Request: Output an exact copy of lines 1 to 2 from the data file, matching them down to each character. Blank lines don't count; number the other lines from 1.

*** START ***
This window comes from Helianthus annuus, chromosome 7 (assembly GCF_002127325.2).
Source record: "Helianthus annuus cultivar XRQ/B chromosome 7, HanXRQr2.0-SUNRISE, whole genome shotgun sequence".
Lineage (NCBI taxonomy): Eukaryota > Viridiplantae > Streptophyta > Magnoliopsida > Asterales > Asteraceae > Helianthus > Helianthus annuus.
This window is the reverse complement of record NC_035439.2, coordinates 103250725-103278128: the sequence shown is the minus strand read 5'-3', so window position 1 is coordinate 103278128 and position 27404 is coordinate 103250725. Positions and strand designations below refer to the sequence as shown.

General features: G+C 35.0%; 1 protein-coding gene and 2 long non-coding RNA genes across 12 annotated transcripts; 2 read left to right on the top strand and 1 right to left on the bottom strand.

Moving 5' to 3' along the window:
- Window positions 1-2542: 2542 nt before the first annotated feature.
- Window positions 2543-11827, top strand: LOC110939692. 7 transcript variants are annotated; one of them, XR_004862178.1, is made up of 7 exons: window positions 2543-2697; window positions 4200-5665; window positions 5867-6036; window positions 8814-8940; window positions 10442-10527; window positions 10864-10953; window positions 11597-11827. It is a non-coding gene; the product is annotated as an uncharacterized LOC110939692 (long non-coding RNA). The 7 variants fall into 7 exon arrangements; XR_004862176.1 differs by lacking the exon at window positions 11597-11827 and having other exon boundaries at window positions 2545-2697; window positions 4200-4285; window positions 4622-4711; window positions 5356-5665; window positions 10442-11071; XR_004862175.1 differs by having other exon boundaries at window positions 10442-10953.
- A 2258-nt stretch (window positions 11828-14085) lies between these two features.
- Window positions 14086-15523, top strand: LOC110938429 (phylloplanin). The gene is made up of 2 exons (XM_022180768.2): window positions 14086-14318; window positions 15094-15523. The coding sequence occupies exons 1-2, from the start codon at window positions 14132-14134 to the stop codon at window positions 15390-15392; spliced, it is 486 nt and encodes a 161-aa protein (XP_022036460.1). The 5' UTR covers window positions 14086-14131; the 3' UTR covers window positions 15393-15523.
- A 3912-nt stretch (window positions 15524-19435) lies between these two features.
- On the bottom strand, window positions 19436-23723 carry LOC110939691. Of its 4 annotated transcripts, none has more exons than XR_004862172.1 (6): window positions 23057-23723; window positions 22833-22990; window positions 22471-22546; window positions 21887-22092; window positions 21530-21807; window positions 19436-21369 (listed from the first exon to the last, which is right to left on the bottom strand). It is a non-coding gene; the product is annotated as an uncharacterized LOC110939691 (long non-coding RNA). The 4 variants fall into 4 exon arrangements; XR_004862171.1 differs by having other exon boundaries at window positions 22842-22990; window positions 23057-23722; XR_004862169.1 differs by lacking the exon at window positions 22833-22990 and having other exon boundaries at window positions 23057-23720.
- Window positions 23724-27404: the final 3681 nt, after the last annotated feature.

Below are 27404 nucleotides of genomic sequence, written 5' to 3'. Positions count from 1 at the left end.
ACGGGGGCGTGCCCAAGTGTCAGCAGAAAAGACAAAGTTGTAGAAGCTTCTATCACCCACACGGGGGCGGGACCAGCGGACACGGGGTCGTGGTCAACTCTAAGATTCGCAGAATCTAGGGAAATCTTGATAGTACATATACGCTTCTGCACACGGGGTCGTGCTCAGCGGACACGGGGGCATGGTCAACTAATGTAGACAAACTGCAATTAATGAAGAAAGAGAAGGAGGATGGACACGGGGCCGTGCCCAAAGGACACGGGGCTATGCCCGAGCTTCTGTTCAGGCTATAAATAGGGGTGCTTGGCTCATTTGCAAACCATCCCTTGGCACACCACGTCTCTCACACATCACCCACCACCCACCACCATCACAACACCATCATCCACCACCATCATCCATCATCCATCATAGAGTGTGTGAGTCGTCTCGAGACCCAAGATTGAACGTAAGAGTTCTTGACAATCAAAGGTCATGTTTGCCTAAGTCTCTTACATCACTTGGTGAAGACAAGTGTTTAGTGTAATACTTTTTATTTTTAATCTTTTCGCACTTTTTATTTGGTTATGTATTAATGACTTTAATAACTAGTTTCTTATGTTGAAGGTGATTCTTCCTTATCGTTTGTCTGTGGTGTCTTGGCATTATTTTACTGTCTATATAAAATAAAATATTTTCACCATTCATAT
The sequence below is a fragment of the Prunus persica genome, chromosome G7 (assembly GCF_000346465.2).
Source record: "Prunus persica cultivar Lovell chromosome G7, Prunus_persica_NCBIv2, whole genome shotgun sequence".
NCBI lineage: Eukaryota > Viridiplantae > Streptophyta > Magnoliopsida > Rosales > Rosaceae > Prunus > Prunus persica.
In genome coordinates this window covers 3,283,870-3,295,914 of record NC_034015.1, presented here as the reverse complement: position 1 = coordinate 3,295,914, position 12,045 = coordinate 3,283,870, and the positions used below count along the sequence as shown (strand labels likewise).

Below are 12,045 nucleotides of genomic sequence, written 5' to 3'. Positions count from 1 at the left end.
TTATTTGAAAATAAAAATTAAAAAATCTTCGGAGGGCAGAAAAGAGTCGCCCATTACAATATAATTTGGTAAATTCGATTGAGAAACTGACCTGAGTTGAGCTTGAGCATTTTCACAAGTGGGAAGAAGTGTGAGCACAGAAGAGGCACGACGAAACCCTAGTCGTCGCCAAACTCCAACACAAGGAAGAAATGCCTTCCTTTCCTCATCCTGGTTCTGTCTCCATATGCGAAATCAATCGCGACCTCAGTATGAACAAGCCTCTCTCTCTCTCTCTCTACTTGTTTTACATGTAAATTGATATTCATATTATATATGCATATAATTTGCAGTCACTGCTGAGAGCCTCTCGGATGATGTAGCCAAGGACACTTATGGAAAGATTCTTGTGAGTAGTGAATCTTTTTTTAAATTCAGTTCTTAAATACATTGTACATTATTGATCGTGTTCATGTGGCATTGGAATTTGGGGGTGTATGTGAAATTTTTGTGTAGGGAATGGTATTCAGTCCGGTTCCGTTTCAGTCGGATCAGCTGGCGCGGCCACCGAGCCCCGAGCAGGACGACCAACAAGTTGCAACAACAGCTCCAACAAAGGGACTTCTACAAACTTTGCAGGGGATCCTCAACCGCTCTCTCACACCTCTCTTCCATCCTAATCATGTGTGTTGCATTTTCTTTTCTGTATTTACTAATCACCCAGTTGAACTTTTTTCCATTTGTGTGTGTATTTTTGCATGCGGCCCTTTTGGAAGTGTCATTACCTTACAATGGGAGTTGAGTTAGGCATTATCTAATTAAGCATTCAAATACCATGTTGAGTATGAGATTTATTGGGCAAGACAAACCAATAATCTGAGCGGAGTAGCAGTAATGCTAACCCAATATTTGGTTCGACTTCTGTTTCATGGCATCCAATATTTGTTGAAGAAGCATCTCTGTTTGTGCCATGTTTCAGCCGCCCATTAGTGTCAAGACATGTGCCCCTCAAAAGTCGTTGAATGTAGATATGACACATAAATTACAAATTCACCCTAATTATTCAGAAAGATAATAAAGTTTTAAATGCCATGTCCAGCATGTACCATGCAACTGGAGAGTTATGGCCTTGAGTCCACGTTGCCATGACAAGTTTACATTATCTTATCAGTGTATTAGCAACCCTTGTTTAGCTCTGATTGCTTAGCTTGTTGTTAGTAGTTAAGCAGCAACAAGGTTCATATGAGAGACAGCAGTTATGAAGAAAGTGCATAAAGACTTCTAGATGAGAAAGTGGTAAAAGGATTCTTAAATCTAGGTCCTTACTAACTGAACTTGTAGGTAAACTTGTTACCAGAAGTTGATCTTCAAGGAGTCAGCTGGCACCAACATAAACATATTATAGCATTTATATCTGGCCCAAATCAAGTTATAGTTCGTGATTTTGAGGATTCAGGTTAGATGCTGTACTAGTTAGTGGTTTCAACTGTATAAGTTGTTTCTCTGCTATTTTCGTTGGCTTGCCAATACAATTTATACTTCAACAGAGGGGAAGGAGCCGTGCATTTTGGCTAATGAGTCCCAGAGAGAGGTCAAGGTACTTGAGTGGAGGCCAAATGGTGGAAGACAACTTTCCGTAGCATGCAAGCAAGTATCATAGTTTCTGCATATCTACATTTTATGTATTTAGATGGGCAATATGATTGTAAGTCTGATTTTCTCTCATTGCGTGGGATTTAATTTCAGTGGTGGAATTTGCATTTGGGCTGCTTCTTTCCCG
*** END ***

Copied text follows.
This window comes from Helianthus annuus, chromosome 7 (assembly GCF_002127325.2).
Source record: "Helianthus annuus cultivar XRQ/B chromosome 7, HanXRQr2.0-SUNRISE, whole genome shotgun sequence".